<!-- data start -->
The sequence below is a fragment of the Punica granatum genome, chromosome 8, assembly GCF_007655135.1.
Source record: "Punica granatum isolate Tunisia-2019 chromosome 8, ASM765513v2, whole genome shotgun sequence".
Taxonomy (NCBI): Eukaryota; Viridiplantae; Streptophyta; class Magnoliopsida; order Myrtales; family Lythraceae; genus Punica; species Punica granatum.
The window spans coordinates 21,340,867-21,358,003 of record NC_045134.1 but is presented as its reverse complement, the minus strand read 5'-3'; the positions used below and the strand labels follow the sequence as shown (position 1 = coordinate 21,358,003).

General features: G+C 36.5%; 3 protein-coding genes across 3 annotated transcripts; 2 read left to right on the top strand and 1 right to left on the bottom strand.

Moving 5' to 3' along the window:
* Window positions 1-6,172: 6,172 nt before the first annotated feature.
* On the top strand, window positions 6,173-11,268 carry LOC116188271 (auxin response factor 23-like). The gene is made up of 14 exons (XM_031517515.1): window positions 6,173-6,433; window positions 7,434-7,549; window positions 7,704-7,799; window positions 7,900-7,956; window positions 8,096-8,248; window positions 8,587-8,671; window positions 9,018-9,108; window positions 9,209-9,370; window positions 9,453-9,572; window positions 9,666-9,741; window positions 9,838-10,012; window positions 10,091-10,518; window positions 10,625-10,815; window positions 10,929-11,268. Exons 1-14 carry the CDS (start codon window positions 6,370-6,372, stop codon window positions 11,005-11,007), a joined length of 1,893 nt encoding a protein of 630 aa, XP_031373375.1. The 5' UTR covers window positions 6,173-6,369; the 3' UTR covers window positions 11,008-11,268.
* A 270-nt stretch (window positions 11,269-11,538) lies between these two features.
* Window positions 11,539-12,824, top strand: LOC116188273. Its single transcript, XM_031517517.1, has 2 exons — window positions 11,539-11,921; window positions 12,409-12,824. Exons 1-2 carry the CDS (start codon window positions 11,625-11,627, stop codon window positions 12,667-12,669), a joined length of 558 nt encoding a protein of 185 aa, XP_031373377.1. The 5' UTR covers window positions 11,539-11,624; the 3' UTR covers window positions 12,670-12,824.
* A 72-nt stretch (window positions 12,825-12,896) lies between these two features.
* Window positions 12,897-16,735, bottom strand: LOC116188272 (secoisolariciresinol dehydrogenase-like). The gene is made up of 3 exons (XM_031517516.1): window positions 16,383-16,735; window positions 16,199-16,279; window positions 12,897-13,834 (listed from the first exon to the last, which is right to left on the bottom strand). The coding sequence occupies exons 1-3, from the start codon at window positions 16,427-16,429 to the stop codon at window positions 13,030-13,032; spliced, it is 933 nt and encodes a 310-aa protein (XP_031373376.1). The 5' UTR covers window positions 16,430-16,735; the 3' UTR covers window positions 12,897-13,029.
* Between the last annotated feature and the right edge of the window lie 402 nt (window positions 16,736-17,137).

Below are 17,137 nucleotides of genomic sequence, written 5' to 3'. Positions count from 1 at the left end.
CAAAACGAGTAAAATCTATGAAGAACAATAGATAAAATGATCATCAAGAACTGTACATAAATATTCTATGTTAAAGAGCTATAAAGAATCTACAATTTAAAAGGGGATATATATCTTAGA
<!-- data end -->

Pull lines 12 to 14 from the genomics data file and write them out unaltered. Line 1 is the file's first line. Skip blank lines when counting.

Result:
* Window positions 12,897-16,735, bottom strand: LOC116188272 (secoisolariciresinol dehydrogenase-like). The gene is made up of 3 exons (XM_031517516.1): window positions 16,383-16,735; window positions 16,199-16,279; window positions 12,897-13,834 (listed from the first exon to the last, which is right to left on the bottom strand). The coding sequence occupies exons 1-3, from the start codon at window positions 16,427-16,429 to the stop codon at window positions 13,030-13,032; spliced, it is 933 nt and encodes a 310-aa protein (XP_031373376.1). The 5' UTR covers window positions 16,430-16,735; the 3' UTR covers window positions 12,897-13,029.
* Between the last annotated feature and the right edge of the window lie 402 nt (window positions 16,736-17,137).

Below are 17,137 nucleotides of genomic sequence, written 5' to 3'. Positions count from 1 at the left end.